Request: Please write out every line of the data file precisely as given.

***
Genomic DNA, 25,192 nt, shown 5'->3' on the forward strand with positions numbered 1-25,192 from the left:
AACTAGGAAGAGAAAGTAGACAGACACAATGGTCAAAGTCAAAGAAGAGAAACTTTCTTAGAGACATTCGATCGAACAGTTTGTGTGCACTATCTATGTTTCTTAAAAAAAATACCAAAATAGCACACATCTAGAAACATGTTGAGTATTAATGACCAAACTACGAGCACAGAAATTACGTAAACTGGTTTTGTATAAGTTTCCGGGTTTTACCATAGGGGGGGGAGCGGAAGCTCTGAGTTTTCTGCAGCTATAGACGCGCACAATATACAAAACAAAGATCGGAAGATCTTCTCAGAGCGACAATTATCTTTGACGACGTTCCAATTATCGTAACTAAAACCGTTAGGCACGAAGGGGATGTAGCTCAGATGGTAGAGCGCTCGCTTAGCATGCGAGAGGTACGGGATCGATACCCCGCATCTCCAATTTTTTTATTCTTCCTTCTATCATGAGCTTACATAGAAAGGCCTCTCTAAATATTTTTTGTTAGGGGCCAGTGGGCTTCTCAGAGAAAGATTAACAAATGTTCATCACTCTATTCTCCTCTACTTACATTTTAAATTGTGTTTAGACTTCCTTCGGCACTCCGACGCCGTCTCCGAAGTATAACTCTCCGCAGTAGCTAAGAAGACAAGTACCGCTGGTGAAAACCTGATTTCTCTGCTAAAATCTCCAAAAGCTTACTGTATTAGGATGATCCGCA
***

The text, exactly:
Genomic DNA, 25,192 nt, shown 5'->3' on the forward strand with positions numbered 1-25,192 from the left:
AACTAGGAAGAGAAAGTAGACAGACACAATGGTCAAAGTCAAAGAAGAGAAACTTTCTTAGAGACATTCGATCGAACAGTTTGTGTGCACTATCTATGTTTCTTAAAAAAAATACCAAAATAGCACACATCTAGAAACATGTTGAGTATTAATGACCAAACTACGAGCACAGAAATTACGTAAACTGGTTTTGTATAAGTTTCCGGGTTTTACCATAGGGGGGGGAGCGGAAGCTCTGAGTTTTCTGCAGCTATAGACGCGCACAATATACAAAACAAAGATCGGAAGATCTTCTCAGAGCGACAATTATCTTTGACGACGTTCCAATTATCGTAACTAAAACCGTTAGGCACGAAGGGGATGTAGCTCAGATGGTAGAGCGCTCGCTTAGCATGCGAGAGGTACGGGATCGATACCCCGCATCTCCAATTTTTTTATTCTTCCTTCTATCATGAGCTTACATAGAAAGGCCTCTCTAAATATTTTTTGTTAGGGGCCAGTGGGCTTCTCAGAGAAAGATTAACAAATGTTCATCACTCTATTCTCCTCTACTTACATTTTAAATTGTGTTTAGACTTCCTTCGGCACTCCGACGCCGTCTCCGAAGTATAACTCTCCGCAGTAGCTAAGAAGACAAGTACCGCTGGTGAAAACCTGATTTCTCTGCTAAAATCTCCAAAAGCTTACTGTATTAGGATGATCCGCA